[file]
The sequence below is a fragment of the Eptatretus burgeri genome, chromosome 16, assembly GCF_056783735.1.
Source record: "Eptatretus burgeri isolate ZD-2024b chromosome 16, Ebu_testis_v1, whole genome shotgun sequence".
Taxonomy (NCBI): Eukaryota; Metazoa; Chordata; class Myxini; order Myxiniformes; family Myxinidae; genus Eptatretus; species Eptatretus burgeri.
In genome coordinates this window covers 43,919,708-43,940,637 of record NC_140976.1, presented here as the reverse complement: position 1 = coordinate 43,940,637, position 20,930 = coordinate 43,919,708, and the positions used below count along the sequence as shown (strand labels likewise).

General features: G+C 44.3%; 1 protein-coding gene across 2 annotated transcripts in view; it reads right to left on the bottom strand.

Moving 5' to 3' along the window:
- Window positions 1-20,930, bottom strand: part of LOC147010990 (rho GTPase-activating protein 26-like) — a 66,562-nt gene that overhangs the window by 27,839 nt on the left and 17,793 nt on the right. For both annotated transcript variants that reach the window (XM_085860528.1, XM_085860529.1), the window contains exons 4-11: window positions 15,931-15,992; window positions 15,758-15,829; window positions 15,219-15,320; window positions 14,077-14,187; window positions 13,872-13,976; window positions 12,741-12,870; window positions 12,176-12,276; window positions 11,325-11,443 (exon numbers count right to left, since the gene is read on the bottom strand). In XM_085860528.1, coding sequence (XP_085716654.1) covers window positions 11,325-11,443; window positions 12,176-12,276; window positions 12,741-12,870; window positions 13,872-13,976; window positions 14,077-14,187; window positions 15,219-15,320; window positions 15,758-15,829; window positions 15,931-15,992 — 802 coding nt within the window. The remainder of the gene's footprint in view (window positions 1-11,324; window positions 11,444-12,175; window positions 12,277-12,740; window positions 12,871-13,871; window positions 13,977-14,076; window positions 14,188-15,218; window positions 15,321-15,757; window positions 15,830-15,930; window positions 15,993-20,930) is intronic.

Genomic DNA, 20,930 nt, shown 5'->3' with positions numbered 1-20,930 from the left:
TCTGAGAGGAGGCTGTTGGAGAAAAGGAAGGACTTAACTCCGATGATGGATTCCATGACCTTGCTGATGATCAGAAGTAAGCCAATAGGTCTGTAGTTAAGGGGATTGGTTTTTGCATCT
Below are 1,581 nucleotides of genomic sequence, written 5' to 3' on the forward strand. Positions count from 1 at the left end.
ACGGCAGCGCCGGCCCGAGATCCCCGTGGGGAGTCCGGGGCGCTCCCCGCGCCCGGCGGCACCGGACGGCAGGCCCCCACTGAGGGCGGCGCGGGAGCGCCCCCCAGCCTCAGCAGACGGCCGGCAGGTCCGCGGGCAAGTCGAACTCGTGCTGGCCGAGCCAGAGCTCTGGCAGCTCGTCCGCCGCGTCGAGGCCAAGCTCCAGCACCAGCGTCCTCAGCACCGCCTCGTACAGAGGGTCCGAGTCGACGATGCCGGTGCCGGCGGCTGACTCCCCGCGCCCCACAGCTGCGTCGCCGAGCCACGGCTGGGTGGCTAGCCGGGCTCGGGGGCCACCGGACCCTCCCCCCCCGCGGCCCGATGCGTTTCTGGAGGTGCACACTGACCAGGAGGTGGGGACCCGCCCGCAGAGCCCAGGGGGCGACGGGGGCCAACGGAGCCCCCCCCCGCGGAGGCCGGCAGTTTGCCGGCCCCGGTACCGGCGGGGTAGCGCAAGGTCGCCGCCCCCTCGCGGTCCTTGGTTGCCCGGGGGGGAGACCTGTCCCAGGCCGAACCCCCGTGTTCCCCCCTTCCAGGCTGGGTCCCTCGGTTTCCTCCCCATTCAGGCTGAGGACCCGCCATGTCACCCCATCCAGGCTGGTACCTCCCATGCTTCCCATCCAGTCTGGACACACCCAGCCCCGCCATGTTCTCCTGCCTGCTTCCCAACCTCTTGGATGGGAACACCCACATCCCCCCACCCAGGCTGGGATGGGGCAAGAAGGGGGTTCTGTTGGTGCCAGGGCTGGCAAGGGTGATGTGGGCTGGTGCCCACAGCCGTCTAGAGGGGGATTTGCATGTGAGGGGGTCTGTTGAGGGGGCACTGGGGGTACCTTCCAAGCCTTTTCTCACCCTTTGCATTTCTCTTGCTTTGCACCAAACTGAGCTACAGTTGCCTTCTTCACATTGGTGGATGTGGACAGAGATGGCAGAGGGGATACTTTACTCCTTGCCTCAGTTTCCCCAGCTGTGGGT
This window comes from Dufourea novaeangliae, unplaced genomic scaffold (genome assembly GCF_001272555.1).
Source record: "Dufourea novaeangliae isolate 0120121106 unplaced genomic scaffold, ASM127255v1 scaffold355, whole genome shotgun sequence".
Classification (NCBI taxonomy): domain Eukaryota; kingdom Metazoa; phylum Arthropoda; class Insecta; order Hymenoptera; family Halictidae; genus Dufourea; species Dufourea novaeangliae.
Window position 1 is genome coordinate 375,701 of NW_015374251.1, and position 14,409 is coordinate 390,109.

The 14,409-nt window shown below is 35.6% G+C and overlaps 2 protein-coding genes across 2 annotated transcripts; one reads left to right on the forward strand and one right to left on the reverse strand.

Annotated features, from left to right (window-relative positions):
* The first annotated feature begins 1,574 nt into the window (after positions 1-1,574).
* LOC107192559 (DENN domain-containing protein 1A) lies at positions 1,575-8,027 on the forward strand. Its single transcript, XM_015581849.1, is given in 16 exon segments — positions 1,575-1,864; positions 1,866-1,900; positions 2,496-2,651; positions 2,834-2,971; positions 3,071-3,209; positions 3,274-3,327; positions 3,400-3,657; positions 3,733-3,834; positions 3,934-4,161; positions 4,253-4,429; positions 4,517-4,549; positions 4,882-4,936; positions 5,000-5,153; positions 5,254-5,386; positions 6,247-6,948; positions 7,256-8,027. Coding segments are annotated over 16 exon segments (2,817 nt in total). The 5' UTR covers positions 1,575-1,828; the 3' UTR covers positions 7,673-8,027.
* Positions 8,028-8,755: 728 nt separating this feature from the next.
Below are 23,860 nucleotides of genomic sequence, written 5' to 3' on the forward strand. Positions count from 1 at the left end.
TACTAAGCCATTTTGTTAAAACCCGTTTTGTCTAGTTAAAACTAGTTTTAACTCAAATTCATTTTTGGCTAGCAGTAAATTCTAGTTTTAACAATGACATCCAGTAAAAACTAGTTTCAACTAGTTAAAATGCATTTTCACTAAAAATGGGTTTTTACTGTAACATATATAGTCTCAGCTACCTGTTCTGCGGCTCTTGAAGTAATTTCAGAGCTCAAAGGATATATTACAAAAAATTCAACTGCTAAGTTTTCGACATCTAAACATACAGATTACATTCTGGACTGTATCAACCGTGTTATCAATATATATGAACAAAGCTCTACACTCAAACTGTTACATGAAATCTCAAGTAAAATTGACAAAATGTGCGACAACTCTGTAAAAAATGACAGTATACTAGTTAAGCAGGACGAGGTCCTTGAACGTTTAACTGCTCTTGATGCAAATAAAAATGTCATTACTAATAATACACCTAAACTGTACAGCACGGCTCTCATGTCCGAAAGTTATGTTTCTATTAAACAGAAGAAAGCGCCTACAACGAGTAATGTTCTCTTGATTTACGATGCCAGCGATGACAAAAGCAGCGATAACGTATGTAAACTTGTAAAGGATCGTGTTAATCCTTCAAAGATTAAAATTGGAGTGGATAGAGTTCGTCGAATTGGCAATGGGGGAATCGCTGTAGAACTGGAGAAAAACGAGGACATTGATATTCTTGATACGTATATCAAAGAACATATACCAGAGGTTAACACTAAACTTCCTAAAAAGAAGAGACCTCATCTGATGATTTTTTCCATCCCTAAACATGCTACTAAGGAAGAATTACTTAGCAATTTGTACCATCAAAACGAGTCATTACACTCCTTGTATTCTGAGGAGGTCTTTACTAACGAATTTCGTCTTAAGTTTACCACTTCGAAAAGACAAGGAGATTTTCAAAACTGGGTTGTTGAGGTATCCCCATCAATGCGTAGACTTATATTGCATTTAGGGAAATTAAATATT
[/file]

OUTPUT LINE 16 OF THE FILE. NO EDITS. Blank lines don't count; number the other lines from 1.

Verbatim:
The 14,409-nt window shown below is 35.6% G+C and overlaps 2 protein-coding genes across 2 annotated transcripts; one reads left to right on the forward strand and one right to left on the reverse strand.